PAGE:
BRASIL ! Tips for Making Better Translations    | Home |

You may also want to visit these associated pages on our web site:
| Brazilian Portuguese Grammar Guide | Typing Diacriticals/Accented Characters | The Portuguese Language |

Because human language is often ambiguous, no machine translation system in the world can produce translations as accurate as a well trained, professional, human translator, however, there are a few simple things that you can do to help produce more consistent, intelligible and accurate translations when using an online or machine translation system:

Tell the people you correspond with that you use an online or machine translation system

Write Carefully and Be Succinct
Online and machine translation systems are best at translating commonly used language.
It is best to use short, simple and clearly worded declarative sentences (no longer than 10 to 20 words). They produce the best translations.
Avoid sentences with numerous clauses (multiple ideas/phrases). By all means, avoid run-on sentences. If a sentence contains multiple ideas or thoughts, break them into a single sentence per idea or thought
Avoid using clichés, slang terms, idiomatic and colloquial expressions as well as overly complex words.
If the text was written by someone else, determine if minor editing can help make it clearer, thereby producing a better translation.

Avoid Being Vague
Take into account the literal meaning of words and try to use the literal meaning whenever possible. It may have been a "great" movie but in most languages of the world "great" literally translates as "big" not wonderful.
Try to avoid words that may have more than a single meaning and translation, for example, use "airplane" instead of "plane", "wonderful" instead of "great", "weapons" instead of "arms", "movie" instead of "film", etc.
Words ending with the suffix "ing" can often be ambiguous, for example "playing", which can be a noun, an adjective or a gerund. Whenever possible, use an alternative.

Check Spelling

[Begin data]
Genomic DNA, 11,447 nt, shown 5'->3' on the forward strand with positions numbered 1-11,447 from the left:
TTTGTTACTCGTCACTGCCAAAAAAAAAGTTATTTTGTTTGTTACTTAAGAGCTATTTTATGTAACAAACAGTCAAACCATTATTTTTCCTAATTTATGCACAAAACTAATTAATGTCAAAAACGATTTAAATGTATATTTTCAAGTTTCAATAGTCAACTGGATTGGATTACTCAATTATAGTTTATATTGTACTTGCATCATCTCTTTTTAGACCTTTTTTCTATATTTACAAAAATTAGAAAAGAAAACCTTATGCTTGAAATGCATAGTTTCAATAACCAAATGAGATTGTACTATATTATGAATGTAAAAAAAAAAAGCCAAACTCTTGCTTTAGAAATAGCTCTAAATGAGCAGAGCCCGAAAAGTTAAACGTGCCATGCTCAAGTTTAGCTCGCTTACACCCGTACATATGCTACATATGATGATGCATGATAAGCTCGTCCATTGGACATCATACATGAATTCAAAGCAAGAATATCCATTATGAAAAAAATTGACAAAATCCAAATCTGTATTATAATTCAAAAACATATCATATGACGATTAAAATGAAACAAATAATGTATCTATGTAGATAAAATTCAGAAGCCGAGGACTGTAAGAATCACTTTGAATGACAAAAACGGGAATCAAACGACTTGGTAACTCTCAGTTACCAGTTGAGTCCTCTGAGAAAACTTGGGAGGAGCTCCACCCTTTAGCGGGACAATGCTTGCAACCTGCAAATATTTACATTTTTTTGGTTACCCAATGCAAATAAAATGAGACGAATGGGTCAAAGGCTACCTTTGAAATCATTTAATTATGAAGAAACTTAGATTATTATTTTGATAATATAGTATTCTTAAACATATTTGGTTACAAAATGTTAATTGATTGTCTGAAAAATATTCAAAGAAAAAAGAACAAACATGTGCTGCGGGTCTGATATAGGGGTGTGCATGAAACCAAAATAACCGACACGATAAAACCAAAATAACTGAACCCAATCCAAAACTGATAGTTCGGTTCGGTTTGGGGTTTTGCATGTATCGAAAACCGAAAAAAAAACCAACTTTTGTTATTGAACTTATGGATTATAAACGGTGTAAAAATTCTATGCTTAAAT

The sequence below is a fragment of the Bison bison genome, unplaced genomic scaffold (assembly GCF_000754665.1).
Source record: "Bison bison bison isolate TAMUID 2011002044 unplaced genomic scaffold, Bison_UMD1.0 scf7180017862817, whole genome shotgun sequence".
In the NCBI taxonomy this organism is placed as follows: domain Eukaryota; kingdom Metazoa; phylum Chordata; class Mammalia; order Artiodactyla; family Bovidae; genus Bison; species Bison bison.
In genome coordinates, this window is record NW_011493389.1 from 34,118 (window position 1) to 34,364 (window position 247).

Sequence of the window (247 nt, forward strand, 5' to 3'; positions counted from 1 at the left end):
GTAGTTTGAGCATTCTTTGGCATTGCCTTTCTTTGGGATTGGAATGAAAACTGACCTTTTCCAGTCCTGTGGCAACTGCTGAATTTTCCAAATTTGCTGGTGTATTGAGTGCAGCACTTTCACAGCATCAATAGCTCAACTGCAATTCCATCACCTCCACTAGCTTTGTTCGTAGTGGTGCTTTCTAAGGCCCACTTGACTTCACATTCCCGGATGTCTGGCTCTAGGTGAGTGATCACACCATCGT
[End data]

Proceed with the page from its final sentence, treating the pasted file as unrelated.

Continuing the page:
Make sure that the text to be translated does not contain spelling errors. Misspelled words will not be recognized and, therefore, not translated. For Portuguese text, this includes diacriticals or accented characters. For example, the Portuguese word você (with the diacritical over the "ê") would not be recognized by any machine translator if spelled as "voce" (without the correct diacritical). See typing diacriticals/accented characters for information about setting up your Windows system to use the US International keyboard driver. It will allow you to type all diacriticals or accented characters used in Portuguese as well as all other Western European languages..

Spell check your text before translating by using your word processor's English spell checker.

Check Grammar
Check the grammar. If the text is English, you can use the grammar checker of your English word processing program.

Avoid Using Special Characters or Symbols
Special characters or symbols such as ±, , , etc., etc., can often cause confusion for any translation program. When possible, avoid using them.

Avoid Abbreviations and Acronyms
When possible, avoid using abbreviations and acronyms. For example, many Brazilians use the abbreviation "vc" instead of "você," "tb" instead of "também," etc., while many English speakers commonly use acronyms such as "ASAP" instead of "as soon as possible", "FYI" instead of "for your information", "TGIF" instead of "thank God it's Friday," etc.. While it is better not to use acronyms, if you absolutely must, maintain consistency throughout the text.

Avoid Punctuation Errors
While some punctuation may be a matter of personal preference, it is important that the punctuation of the text to be as standard as possible. The most important thing to ensure is that every sentence is ended with a period or question mark (a full stop). This is because translation programs usually verify the structure of a sentence before beginning translation.

There is some punctuation (e.g. parentheses, hyphens, dashes, colons, semi-colons, etc.) that, depending on the way they are used, can wreak havoc with any translation program. Wherever possible, avoid using them.

Do Not Omit Words
In certain English constructions, words such as "that, which, who", etc. are implied and, consequently, often omitted. For example, "I know that he went yesterday" often becomes "I know he went yesterday." Do not omit these words because they are normally required in Portuguese constructions.Additionally, in some English constructions, the article "the" is also often omitted (because it is implied), for example, "House and Senate". Always use the article "the" as in "the House and the Senate".

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